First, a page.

Situated inside a pretty square just off La Rambla, the town theatre is where performances and concerts are held on a semi-regular basis throughout the year. Thanks to its stunning facade, partially hidden behind swaying palm trees plus some particularly contemporary sculptures, it’s easy to see why the theatre and cinema building has become classified as a National Historic Monument.

In the identical square (Placa Josep Pla), the very best coffee and cakes in town should be based in the form of La Pau CAFETERIA LLIBRERIA. Part cafe, part bookseller, this well-reviewed welcome break offers a wide array of fresh smoothies, fresh in the oven cakes, and a wide variety of cold and hot beverages. If you’re feeling peckish on this Figueres walking tour, this is the place to stop!

Duran Hotel & Restaurant

One of the most frequented sites by Dalí in town was the Duran Hotel and Restaurant, making it something of the institution in Figueres. In fact, step within the lobby at any given moment and you’ll soon look for a full-sized bust of Dalí welcoming you into this Figueres hotel.

Located near La Rambla and extremely well-reviewed, this three-star hotel now boasts fairly modern rooms (at a selection of price points), in addition to among the chicest restaurants around. There’s a little museum inside focused on the history of Figueres, in addition to a few of the hotel’s most famous guests (as well as Dalí, Josep Pla seemed to be when a hotel resident).

Museu del Joguet de Catalunya

One of the quirkiest things to do in Figueres is to venture within the toy museum, that is never very busy and seldom has a queue to go in! Full price adult tickets are EUR7 and audio guides could be hired for the cost of an additional euro.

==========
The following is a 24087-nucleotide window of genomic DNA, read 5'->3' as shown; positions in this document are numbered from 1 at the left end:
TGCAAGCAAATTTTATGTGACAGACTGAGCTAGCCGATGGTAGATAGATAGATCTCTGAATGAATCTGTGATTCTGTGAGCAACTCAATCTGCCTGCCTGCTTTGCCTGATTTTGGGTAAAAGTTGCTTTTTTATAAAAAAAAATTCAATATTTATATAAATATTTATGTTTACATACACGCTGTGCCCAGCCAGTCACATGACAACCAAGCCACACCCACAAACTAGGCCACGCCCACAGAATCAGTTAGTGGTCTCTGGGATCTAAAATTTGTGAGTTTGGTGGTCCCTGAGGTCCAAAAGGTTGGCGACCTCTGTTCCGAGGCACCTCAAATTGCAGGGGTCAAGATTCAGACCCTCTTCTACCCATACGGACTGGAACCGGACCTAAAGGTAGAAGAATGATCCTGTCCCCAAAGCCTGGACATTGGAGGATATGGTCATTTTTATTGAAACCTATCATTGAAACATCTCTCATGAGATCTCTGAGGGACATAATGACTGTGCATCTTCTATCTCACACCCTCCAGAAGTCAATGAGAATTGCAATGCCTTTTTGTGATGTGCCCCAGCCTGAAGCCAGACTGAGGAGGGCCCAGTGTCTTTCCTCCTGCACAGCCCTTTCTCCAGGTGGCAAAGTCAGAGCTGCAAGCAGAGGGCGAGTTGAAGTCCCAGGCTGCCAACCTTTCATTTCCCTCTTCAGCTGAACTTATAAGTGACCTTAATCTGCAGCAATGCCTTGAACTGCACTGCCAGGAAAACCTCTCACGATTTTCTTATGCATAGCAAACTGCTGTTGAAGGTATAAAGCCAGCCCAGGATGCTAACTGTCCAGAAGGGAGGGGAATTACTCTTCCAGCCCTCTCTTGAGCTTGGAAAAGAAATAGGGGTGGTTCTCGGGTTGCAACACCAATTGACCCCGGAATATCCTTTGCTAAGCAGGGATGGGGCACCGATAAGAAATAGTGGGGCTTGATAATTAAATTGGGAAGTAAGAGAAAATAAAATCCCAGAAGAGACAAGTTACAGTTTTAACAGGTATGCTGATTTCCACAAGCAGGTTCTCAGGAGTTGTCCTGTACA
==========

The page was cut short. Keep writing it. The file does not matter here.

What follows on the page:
From the ground floor, you’ll soon head upstairs to be transported back in time through the history of toys in Catalonia. Between puppets and board games and whimsical dolls, many will enjoy a trip down memory lane within this cultural hub. The entrance to the museum holds free-to-visit temporary exhibitions every once in a while.

Sant Pere de Figueres

Romanesque in fashion and simple in design, the Saint Peter Church is among the oldest buildings around. Dating completely to the 14th-century, even though there has probably been some form or any other of ecclesiastical building on-site since the 10th or 11th-century.

Set right near the Dalí Museum, this Figueres landmark is difficult to miss and its elevated tower is elevated well that beats all others from the town. The church is free to visit (though, obviously, donations will always be appreciated) and highlights include a Gothic choir and several stunning rose stained-glass windows.

Teatre-Museu Dalí

Of course, the center of attention of Figueres is the Dalí Theatre-Museum. Since this newest visit was really my third time in Figueres (having visited on a school trip nevertheless with my parents just a little over a decade ago), I actually forwent a vacation to the Theatre about this particular occasion, not wanting to stand around for several hours in the rain.

If you have short time in Figueres (yet another reason to instead overnight in the town!), then you need to know that you simply must book your tickets to the fantastical museum ahead of time. Not doing so can see you browsing a queue up to an hour. Even if you do possess a ticket, you’ll regularly be awaiting a couple of hours to be also let inside the museum, often well past your allotted time slot.

Castell de Sant Ferran

Though a little way out of the town (around a twenty-minute uphill sloping walk in the Dalí Museum), the Sant Ferran fort is among the best-preserved, and arguably probably the most important, in all of Europe. Presiding over the remainder of Figueres and offering breathtaking views over the surrounding countryside, as well as onto the mountains beyond, this truly is one of the best-kept strategies of the Girona province.

Entrance costs just EUR3,50 (as well as less for those entitled to concessions) and will take you on a whirlwind self-guided tour from the fortifications and the Casemates which lie underneath the thick stone walls. You start the walk having a video introducing the property and giving you a brief overview of its history. Then it’s onto exploring at your own pace and I recommend setting at least an hour or two to soak up the entire castle grounds!